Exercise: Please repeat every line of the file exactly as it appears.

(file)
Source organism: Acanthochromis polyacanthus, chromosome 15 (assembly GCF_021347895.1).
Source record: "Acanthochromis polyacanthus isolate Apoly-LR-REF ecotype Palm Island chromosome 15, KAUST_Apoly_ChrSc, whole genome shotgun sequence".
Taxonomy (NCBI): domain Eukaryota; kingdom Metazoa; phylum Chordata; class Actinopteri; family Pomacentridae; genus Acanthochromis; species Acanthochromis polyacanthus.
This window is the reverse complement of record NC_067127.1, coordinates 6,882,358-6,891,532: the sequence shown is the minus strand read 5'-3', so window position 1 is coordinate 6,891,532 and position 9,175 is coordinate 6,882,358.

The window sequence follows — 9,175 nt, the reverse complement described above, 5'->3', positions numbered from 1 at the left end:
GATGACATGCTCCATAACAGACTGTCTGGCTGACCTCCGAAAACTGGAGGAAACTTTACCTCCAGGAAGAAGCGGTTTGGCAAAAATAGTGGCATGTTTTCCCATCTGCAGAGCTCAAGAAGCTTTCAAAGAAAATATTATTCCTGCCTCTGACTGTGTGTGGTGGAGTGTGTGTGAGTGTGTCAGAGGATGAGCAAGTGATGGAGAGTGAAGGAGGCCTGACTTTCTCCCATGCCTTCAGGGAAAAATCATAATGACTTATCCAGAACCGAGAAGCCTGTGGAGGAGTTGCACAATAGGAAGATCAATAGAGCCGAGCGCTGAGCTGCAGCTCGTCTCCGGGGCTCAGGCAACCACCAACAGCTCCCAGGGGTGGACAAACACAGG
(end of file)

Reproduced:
Source organism: Acanthochromis polyacanthus, chromosome 15 (assembly GCF_021347895.1).
Source record: "Acanthochromis polyacanthus isolate Apoly-LR-REF ecotype Palm Island chromosome 15, KAUST_Apoly_ChrSc, whole genome shotgun sequence".
Taxonomy (NCBI): domain Eukaryota; kingdom Metazoa; phylum Chordata; class Actinopteri; family Pomacentridae; genus Acanthochromis; species Acanthochromis polyacanthus.
This window is the reverse complement of record NC_067127.1, coordinates 6,882,358-6,891,532: the sequence shown is the minus strand read 5'-3', so window position 1 is coordinate 6,891,532 and position 9,175 is coordinate 6,882,358.

The window sequence follows — 9,175 nt, the reverse complement described above, 5'->3', positions numbered from 1 at the left end:
GATGACATGCTCCATAACAGACTGTCTGGCTGACCTCCGAAAACTGGAGGAAACTTTACCTCCAGGAAGAAGCGGTTTGGCAAAAATAGTGGCATGTTTTCCCATCTGCAGAGCTCAAGAAGCTTTCAAAGAAAATATTATTCCTGCCTCTGACTGTGTGTGGTGGAGTGTGTGTGAGTGTGTCAGAGGATGAGCAAGTGATGGAGAGTGAAGGAGGCCTGACTTTCTCCCATGCCTTCAGGGAAAAATCATAATGACTTATCCAGAACCGAGAAGCCTGTGGAGGAGTTGCACAATAGGAAGATCAATAGAGCCGAGCGCTGAGCTGCAGCTCGTCTCCGGGGCTCAGGCAACCACCAACAGCTCCCAGGGGTGGACAAACACAGG